An even bigger project designed to support whitleblowers is Wikileaks. You can submit your information to Wikileaks anonymously and it will be placed on their Web site for everyone to see. Unlike Freenet, the Wikileaks doesn’t just rely on the protection offered by an anonymous distributed network, but also on the proficiency of its legal department in dealing with freedom-of-speech-related matters. In the past few years of its operation, Wikileaks showed unyielding resistance to all attempts at censorship by governments, courts, public organizations, and private individuals.

For the Paranoid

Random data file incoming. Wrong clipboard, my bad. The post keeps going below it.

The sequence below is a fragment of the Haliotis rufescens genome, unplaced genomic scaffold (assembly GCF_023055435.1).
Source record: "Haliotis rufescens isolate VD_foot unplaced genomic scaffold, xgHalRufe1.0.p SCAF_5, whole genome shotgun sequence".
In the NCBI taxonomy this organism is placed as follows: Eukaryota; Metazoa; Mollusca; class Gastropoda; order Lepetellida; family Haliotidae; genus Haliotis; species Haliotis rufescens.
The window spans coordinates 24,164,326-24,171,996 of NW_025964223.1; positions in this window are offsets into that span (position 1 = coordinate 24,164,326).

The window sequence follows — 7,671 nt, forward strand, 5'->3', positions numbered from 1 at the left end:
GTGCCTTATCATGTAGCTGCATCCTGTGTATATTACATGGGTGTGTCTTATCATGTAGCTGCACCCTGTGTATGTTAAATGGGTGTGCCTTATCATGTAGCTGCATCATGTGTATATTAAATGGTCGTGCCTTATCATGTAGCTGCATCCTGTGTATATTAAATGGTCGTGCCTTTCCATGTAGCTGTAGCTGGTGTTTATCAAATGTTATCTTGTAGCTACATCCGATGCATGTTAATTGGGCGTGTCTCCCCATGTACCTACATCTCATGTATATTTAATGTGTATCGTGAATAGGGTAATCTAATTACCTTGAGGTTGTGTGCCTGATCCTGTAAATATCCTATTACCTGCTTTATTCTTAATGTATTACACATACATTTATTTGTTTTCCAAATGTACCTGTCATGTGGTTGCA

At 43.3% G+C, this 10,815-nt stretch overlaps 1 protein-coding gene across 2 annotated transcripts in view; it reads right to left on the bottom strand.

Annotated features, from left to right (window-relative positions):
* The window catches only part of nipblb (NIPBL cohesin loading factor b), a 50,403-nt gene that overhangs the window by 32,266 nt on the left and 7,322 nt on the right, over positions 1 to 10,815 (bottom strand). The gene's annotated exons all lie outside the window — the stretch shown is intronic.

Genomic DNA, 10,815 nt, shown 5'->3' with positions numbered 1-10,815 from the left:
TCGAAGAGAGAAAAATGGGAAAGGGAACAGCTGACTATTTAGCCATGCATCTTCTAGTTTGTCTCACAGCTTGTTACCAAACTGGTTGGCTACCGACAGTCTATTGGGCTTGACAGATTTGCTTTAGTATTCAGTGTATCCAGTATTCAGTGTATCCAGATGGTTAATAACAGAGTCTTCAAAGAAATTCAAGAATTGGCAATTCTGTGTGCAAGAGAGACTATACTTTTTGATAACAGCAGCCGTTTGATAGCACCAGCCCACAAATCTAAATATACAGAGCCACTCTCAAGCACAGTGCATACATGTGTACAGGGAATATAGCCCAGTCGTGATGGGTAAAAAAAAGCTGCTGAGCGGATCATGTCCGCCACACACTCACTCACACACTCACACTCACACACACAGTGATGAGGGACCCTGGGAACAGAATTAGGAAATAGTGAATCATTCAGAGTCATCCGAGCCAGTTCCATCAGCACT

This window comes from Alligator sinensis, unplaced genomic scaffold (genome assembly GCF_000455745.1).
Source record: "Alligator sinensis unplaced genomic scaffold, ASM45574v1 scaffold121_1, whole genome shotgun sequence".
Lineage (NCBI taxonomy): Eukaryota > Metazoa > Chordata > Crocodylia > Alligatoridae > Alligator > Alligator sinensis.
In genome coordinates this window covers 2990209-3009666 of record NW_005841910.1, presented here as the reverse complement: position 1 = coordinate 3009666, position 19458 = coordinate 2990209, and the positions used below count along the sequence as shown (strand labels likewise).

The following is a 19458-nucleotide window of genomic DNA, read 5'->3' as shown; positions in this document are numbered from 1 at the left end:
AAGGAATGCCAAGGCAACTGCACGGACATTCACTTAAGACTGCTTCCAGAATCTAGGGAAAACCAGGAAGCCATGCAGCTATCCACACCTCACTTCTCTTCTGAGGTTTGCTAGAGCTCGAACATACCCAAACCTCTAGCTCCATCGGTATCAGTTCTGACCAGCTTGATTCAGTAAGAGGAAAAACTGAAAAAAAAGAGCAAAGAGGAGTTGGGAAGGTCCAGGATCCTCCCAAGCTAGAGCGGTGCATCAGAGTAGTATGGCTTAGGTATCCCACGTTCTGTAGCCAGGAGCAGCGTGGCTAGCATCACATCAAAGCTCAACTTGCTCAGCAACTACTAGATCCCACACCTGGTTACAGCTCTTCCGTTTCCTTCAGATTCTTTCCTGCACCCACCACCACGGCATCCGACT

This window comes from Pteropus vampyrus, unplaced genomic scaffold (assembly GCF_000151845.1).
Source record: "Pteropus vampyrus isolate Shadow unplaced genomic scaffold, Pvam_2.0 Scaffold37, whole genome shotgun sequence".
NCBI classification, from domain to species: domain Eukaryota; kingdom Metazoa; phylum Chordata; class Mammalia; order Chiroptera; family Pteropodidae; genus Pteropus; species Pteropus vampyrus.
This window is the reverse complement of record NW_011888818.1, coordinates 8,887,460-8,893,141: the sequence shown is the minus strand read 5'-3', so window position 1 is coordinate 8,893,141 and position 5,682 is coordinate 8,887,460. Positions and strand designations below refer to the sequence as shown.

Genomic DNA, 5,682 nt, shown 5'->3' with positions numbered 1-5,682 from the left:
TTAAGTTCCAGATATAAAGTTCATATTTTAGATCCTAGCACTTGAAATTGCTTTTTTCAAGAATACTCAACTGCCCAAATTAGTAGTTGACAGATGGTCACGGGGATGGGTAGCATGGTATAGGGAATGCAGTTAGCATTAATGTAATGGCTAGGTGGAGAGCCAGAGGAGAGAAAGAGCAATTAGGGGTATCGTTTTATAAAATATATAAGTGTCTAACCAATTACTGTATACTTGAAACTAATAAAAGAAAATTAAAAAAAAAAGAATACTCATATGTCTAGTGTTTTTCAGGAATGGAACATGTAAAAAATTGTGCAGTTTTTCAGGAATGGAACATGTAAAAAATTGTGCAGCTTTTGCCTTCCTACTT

As they say, it’s only paranoia if you are wrong. If the information you want to make public is so sensitive that the KGB’s entire First Chief Directorate will be called back from retirement to track you down, then relying on software tools is not good enough – you need to add a physical security layer. The best way to do this is not to use a network connection that can (even if theoretically) be traced back to you. Find a location that offers free wireless broadband access and use that connection instead. Then leave and never use that network again. While in the neighborhood, don’t talk to anyone, don’t use your credit card, don’t take toll roads, don’t drive your own car, wear dark sunglasses and a fake mustache. Just kidding (or not).